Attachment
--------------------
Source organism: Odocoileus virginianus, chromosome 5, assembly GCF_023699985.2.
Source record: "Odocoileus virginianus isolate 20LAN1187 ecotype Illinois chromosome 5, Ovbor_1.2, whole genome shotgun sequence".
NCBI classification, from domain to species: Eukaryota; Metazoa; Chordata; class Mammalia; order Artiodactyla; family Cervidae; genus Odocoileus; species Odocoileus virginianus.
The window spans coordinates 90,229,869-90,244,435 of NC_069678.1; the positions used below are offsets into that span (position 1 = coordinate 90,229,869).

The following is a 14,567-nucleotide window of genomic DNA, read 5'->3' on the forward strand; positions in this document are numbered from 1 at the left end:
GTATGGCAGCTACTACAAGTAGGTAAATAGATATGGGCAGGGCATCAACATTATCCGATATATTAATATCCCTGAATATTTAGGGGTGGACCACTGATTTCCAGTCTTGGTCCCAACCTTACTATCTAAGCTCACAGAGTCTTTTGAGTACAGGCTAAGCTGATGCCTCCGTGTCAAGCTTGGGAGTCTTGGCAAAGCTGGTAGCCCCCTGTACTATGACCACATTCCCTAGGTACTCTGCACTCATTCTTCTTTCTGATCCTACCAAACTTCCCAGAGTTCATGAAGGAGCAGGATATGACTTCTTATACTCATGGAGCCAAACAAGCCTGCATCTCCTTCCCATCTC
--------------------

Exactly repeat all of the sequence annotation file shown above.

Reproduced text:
Source organism: Odocoileus virginianus, chromosome 5, assembly GCF_023699985.2.
Source record: "Odocoileus virginianus isolate 20LAN1187 ecotype Illinois chromosome 5, Ovbor_1.2, whole genome shotgun sequence".
NCBI classification, from domain to species: Eukaryota; Metazoa; Chordata; class Mammalia; order Artiodactyla; family Cervidae; genus Odocoileus; species Odocoileus virginianus.
The window spans coordinates 90,229,869-90,244,435 of NC_069678.1; the positions used below are offsets into that span (position 1 = coordinate 90,229,869).

The following is a 14,567-nucleotide window of genomic DNA, read 5'->3' on the forward strand; positions in this document are numbered from 1 at the left end:
GTATGGCAGCTACTACAAGTAGGTAAATAGATATGGGCAGGGCATCAACATTATCCGATATATTAATATCCCTGAATATTTAGGGGTGGACCACTGATTTCCAGTCTTGGTCCCAACCTTACTATCTAAGCTCACAGAGTCTTTTGAGTACAGGCTAAGCTGATGCCTCCGTGTCAAGCTTGGGAGTCTTGGCAAAGCTGGTAGCCCCCTGTACTATGACCACATTCCCTAGGTACTCTGCACTCATTCTTCTTTCTGATCCTACCAAACTTCCCAGAGTTCATGAAGGAGCAGGATATGACTTCTTATACTCATGGAGCCAAACAAGCCTGCATCTCCTTCCCATCTC